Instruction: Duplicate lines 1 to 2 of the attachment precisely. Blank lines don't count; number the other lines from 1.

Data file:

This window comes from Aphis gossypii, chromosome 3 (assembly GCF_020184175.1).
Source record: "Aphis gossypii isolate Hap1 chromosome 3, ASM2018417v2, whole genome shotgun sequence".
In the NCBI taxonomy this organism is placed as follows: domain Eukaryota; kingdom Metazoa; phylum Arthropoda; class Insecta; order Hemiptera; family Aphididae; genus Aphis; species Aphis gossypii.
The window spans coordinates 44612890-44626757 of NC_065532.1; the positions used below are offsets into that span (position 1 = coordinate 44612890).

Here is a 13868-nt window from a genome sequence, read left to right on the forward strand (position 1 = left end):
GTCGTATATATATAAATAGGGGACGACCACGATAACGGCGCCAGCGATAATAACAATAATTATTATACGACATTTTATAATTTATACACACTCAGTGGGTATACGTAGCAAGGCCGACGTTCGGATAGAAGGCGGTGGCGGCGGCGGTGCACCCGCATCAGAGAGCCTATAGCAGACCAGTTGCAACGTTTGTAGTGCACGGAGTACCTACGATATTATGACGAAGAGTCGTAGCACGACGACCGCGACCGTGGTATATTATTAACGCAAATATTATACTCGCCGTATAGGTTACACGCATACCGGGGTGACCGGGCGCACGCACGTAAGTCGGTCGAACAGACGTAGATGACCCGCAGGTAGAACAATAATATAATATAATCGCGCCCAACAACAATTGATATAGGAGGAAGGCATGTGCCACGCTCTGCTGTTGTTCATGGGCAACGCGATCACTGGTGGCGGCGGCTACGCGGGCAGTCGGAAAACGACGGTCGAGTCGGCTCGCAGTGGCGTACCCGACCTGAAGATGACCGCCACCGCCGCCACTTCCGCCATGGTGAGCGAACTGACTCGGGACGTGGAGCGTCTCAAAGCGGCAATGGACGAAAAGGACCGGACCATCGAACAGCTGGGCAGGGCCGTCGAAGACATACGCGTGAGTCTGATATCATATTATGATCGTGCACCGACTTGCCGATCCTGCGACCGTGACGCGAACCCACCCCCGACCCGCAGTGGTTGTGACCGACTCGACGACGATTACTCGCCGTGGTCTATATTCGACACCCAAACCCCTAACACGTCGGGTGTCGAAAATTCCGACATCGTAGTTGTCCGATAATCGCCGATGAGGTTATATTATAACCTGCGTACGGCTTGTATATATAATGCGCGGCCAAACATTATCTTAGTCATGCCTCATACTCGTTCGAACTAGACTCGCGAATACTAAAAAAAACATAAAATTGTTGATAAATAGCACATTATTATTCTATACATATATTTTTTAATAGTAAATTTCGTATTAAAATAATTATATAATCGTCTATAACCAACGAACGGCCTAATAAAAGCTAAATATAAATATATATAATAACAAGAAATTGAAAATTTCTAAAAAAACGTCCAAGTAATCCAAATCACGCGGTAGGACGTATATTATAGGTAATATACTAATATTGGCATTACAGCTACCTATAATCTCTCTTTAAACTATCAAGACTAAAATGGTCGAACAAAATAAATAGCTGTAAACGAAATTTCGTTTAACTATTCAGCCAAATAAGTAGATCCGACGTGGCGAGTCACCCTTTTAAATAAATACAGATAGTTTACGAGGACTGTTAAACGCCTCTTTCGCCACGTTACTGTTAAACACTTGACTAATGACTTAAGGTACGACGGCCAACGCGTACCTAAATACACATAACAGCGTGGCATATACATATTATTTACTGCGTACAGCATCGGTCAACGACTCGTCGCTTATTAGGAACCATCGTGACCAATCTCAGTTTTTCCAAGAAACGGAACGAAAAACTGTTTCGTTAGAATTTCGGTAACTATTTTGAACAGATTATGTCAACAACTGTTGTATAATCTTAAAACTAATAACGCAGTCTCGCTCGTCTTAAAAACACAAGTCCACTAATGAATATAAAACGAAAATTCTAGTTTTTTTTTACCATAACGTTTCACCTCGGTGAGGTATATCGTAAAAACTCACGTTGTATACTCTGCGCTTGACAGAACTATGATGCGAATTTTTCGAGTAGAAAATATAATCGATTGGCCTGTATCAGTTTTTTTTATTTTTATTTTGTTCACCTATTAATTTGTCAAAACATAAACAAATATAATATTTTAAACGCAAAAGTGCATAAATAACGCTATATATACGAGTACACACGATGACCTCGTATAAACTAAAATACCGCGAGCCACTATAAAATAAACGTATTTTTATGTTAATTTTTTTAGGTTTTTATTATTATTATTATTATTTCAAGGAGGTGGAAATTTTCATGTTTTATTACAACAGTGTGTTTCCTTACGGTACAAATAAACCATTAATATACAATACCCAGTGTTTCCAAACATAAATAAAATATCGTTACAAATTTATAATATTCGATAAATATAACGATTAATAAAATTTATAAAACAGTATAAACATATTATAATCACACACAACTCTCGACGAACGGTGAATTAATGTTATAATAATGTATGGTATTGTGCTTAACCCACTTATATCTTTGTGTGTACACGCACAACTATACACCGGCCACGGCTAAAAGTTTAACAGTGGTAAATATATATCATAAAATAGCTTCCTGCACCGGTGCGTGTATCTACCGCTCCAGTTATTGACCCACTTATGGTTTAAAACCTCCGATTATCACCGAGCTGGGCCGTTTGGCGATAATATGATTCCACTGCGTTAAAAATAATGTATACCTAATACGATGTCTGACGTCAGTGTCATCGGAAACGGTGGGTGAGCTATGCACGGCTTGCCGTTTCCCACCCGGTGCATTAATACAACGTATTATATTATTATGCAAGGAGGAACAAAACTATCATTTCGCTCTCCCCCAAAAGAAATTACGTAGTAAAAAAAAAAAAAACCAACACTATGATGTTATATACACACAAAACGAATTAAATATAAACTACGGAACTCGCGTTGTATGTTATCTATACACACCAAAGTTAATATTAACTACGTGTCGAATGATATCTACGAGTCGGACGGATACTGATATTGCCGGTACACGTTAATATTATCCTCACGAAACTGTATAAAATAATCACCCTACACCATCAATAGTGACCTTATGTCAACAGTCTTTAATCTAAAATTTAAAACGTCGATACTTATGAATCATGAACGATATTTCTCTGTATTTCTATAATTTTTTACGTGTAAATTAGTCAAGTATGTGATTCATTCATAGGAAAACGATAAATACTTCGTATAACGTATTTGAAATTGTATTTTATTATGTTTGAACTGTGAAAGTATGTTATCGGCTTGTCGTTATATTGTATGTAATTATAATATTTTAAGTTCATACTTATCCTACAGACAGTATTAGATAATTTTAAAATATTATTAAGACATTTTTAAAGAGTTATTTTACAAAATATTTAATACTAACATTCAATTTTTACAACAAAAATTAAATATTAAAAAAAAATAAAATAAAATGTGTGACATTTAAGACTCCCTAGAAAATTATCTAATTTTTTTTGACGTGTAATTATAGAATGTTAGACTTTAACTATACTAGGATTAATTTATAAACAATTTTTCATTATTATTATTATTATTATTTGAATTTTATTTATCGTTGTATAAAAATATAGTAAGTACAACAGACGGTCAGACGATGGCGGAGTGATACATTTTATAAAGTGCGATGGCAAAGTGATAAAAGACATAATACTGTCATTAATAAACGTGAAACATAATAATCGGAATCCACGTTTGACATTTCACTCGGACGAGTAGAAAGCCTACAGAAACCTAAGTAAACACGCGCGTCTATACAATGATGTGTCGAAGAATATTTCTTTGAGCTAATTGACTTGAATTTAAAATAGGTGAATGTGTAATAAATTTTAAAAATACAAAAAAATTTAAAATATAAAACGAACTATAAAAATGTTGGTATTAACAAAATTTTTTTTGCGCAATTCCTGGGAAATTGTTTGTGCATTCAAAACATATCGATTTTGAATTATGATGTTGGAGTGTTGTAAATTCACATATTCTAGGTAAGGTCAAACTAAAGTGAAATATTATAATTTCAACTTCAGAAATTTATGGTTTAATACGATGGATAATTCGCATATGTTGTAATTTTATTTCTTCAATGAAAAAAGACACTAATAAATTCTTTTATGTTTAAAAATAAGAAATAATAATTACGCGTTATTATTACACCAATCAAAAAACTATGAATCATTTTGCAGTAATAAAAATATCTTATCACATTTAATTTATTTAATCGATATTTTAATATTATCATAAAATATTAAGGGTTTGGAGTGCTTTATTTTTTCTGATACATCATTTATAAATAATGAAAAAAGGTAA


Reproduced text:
This window comes from Aphis gossypii, chromosome 3 (assembly GCF_020184175.1).
Source record: "Aphis gossypii isolate Hap1 chromosome 3, ASM2018417v2, whole genome shotgun sequence".